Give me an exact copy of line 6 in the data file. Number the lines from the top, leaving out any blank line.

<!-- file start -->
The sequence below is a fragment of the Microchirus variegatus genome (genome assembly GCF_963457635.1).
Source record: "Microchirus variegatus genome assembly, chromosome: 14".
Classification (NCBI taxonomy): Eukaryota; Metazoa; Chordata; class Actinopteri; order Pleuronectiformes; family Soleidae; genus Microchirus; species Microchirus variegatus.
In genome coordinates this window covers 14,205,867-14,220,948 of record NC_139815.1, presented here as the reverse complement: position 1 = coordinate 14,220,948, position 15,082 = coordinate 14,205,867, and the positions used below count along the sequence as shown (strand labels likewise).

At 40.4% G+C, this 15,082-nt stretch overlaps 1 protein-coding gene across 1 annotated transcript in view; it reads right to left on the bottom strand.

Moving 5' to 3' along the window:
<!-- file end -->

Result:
Moving 5' to 3' along the window: